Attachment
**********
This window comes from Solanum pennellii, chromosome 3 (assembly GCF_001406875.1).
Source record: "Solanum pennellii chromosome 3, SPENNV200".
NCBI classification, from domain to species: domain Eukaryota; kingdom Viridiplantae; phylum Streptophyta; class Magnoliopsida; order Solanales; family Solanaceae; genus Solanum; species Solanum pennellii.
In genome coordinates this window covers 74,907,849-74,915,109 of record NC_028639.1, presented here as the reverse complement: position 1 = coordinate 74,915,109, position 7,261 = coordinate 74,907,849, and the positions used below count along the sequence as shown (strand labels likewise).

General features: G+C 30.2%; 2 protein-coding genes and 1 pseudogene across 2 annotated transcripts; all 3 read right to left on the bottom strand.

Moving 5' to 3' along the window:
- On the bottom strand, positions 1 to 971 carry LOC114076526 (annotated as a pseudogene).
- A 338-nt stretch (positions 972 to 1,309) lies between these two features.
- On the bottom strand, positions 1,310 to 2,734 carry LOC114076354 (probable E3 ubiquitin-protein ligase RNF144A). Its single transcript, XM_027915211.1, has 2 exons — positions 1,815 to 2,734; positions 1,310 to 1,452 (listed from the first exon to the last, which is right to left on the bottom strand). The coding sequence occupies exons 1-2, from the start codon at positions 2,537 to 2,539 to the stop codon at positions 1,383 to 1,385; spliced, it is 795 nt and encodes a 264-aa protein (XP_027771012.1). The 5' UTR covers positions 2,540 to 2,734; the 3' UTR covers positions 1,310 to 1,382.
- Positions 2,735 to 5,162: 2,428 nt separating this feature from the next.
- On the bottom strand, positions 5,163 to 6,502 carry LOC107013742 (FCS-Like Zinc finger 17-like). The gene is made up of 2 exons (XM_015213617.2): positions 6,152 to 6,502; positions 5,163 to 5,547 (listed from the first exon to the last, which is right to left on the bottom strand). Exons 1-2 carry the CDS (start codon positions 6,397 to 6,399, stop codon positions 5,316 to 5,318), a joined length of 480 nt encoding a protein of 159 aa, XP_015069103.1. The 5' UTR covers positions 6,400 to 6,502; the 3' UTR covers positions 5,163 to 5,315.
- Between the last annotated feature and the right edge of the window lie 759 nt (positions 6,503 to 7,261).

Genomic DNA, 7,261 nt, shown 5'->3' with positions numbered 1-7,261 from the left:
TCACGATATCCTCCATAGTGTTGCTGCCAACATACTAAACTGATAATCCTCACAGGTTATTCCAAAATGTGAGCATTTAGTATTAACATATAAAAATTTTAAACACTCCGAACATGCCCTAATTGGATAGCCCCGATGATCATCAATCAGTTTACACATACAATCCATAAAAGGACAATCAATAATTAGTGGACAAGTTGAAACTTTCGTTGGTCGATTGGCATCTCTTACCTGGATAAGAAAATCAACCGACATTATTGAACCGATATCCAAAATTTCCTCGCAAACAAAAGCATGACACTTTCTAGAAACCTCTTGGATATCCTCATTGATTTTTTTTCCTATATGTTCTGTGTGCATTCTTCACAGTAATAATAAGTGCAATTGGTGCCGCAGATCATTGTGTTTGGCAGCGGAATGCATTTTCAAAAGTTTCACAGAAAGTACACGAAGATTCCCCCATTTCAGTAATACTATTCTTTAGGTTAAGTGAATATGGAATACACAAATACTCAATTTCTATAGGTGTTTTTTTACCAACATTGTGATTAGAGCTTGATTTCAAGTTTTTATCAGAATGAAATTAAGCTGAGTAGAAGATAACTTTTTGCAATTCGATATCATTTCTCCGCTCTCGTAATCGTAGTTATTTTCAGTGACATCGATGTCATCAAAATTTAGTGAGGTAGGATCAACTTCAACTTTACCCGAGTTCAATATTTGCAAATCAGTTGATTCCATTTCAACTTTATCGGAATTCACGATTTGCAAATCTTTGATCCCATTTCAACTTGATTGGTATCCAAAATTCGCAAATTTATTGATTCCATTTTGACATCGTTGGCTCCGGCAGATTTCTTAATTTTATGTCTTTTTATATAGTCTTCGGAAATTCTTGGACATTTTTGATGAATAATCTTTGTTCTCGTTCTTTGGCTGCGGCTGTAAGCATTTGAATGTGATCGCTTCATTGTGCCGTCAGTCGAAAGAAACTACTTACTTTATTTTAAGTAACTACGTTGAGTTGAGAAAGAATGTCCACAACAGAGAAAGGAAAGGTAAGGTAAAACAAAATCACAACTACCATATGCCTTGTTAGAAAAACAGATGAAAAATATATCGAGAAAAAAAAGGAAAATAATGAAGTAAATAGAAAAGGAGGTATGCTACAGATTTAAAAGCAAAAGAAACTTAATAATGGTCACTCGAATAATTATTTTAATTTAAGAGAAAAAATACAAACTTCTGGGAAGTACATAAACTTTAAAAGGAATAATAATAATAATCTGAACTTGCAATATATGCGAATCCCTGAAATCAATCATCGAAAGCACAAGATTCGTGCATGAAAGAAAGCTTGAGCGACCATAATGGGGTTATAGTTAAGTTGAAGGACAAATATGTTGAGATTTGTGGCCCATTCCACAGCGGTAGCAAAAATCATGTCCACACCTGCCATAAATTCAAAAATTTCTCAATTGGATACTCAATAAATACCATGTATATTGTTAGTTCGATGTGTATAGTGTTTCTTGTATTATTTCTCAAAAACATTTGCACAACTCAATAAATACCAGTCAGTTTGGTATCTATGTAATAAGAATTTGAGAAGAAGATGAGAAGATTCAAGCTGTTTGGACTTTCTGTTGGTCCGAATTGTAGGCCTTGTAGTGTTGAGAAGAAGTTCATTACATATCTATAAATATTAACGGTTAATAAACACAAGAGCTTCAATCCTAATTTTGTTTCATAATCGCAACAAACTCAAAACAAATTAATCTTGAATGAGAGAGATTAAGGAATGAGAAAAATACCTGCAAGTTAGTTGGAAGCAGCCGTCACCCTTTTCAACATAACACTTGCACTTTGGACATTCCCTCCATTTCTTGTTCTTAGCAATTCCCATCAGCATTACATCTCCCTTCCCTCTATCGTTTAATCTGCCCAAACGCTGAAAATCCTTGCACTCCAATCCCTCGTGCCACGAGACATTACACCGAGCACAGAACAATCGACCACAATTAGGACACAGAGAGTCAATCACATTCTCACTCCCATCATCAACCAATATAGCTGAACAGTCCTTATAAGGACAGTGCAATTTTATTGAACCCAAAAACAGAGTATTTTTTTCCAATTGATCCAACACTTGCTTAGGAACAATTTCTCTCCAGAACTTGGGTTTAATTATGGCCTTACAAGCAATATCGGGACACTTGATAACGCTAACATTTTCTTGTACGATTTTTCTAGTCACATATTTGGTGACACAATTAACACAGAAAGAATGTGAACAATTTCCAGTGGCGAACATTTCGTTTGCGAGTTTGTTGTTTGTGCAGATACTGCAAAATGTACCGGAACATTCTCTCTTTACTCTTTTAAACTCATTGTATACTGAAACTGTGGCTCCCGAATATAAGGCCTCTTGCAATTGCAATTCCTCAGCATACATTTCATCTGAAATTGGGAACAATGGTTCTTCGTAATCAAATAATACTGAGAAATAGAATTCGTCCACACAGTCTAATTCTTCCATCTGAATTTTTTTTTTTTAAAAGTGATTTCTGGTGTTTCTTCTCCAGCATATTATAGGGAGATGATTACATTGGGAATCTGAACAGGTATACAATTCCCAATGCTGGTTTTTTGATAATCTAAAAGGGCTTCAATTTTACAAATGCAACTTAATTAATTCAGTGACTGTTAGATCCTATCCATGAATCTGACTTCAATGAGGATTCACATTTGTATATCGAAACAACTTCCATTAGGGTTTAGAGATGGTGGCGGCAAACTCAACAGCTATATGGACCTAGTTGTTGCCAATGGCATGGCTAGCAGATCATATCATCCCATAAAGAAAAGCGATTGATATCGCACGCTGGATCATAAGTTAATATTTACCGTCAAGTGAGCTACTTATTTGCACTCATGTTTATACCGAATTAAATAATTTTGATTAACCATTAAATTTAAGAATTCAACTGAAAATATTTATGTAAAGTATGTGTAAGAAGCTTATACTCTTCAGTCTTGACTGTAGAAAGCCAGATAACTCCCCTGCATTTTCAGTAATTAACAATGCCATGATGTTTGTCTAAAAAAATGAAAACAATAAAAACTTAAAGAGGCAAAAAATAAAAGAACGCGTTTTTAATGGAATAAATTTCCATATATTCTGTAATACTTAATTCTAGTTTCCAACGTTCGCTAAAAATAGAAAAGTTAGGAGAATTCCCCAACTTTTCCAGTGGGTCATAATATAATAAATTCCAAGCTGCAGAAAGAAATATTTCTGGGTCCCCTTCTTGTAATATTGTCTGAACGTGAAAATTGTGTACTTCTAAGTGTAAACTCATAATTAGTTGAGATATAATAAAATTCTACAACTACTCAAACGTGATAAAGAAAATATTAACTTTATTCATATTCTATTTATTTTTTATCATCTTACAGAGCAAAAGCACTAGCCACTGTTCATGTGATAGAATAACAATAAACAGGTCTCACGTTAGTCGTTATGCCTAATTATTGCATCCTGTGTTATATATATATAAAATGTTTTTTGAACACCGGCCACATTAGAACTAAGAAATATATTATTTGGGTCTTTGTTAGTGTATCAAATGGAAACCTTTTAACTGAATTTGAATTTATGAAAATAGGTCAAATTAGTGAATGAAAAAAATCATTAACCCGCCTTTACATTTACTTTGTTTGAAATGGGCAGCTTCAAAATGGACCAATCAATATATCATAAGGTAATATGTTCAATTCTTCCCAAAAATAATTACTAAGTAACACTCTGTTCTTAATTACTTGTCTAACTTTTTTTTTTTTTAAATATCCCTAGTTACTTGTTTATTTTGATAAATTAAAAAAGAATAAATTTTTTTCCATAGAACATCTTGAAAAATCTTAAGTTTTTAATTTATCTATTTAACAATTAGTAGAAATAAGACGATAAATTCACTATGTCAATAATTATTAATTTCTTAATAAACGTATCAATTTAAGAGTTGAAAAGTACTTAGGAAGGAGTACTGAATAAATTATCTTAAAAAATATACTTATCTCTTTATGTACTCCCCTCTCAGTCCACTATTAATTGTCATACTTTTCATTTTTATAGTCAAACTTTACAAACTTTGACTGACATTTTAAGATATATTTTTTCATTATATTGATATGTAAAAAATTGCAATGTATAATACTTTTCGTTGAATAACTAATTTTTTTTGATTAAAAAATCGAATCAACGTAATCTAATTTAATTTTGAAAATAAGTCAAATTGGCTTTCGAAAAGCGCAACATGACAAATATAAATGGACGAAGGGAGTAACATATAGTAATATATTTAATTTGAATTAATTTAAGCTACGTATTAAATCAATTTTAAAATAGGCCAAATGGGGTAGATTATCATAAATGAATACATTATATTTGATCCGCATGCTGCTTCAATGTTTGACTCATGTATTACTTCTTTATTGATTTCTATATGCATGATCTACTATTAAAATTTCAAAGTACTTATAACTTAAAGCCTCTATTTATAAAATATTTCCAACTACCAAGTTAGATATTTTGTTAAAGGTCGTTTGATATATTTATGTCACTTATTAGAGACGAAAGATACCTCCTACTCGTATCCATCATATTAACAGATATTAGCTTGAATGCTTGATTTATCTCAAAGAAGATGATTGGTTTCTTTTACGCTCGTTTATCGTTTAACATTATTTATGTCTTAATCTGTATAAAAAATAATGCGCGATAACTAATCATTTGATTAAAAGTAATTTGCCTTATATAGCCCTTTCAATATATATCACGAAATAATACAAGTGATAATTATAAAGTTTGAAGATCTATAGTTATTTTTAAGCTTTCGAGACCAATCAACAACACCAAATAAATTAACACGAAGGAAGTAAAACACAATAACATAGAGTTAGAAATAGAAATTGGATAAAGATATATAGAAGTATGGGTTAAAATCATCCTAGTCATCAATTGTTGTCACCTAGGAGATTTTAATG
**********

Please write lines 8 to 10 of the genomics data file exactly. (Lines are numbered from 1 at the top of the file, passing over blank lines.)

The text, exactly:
- A 338-nt stretch (positions 972 to 1,309) lies between these two features.
- On the bottom strand, positions 1,310 to 2,734 carry LOC114076354 (probable E3 ubiquitin-protein ligase RNF144A). Its single transcript, XM_027915211.1, has 2 exons — positions 1,815 to 2,734; positions 1,310 to 1,452 (listed from the first exon to the last, which is right to left on the bottom strand). The coding sequence occupies exons 1-2, from the start codon at positions 2,537 to 2,539 to the stop codon at positions 1,383 to 1,385; spliced, it is 795 nt and encodes a 264-aa protein (XP_027771012.1). The 5' UTR covers positions 2,540 to 2,734; the 3' UTR covers positions 1,310 to 1,382.
- Positions 2,735 to 5,162: 2,428 nt separating this feature from the next.